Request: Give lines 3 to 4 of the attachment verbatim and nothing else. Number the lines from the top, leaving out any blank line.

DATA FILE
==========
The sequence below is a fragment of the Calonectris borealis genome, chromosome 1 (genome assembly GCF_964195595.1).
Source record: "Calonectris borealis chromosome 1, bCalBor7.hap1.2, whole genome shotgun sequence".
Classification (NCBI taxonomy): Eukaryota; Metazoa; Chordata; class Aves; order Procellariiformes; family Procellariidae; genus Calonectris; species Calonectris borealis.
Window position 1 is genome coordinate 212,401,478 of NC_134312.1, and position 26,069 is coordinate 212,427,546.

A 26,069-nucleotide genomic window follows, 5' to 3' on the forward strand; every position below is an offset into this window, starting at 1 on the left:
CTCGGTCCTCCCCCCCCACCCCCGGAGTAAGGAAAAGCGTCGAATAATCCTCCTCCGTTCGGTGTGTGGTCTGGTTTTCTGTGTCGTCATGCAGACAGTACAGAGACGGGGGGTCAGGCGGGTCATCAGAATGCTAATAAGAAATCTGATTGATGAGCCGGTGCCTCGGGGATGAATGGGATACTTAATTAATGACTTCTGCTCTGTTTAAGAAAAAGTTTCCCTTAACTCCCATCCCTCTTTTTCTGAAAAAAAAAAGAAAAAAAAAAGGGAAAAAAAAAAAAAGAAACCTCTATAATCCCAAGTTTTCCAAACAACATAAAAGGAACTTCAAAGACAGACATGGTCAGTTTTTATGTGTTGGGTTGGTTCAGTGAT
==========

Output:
Classification (NCBI taxonomy): Eukaryota; Metazoa; Chordata; class Aves; order Procellariiformes; family Procellariidae; genus Calonectris; species Calonectris borealis.
Window position 1 is genome coordinate 212,401,478 of NC_134312.1, and position 26,069 is coordinate 212,427,546.